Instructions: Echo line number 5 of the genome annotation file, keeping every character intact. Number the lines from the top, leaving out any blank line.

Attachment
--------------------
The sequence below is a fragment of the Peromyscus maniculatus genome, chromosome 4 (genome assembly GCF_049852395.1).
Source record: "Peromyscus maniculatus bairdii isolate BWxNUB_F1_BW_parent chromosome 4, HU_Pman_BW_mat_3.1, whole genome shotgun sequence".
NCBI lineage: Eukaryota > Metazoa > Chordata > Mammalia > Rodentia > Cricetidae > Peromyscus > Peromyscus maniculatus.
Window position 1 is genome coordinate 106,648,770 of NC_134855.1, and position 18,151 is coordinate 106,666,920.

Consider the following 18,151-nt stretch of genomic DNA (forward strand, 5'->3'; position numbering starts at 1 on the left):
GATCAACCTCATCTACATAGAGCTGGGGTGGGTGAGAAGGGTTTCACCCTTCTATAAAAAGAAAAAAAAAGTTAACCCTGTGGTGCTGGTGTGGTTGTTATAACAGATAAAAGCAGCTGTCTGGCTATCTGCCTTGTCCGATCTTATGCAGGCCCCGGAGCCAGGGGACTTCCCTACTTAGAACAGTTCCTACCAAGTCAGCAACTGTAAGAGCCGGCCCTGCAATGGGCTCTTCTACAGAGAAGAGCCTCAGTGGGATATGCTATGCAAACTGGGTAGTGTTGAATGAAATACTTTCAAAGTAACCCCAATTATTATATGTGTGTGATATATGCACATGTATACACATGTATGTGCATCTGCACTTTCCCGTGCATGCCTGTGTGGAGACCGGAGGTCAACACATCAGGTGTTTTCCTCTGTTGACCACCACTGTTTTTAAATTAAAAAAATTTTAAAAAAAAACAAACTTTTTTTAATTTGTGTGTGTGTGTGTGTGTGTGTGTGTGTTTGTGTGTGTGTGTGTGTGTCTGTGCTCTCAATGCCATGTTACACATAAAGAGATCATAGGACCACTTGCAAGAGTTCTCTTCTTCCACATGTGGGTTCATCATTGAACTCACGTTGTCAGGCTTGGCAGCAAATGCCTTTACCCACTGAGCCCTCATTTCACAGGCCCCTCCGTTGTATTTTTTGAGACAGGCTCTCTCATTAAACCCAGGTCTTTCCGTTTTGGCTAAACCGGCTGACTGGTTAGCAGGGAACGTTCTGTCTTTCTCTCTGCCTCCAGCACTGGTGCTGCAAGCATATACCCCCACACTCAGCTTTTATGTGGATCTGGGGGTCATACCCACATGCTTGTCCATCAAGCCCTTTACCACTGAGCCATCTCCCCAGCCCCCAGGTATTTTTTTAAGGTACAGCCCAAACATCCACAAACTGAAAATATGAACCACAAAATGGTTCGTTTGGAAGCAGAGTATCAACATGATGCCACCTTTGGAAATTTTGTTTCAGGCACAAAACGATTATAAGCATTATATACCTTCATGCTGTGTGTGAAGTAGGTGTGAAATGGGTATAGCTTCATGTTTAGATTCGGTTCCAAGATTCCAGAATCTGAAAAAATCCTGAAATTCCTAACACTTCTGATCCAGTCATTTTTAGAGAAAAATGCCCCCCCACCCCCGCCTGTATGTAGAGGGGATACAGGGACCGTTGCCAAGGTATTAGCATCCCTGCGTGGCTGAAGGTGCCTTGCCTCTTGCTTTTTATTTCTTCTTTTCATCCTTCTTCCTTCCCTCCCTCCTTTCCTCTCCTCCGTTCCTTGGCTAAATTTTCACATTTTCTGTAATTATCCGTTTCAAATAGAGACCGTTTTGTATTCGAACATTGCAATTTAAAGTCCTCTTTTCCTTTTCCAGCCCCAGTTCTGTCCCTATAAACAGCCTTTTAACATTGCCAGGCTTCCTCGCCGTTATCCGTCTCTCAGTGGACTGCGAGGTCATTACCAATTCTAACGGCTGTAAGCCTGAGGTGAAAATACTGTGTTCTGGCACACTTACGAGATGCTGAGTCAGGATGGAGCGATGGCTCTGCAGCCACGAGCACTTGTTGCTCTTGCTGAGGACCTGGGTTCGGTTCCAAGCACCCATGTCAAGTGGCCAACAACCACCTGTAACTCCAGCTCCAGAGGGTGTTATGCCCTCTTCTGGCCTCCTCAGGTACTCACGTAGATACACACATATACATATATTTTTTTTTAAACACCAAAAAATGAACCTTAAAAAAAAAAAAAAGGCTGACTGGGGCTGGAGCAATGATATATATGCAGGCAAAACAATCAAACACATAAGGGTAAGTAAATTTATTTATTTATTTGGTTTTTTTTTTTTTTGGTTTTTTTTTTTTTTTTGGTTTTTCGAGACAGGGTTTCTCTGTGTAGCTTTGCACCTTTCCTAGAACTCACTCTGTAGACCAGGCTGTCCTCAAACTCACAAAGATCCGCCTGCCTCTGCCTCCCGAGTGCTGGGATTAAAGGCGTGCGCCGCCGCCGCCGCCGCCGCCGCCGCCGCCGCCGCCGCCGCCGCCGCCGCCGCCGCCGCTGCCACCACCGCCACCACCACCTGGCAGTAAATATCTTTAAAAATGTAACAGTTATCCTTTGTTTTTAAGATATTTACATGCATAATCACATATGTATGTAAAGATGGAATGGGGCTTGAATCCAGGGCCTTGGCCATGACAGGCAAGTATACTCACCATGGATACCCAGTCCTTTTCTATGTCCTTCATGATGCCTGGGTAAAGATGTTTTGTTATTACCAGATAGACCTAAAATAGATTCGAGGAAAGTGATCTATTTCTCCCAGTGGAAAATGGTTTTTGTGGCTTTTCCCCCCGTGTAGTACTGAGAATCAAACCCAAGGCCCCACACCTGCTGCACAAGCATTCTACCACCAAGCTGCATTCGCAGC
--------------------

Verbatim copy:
Consider the following 18,151-nt stretch of genomic DNA (forward strand, 5'->3'; position numbering starts at 1 on the left):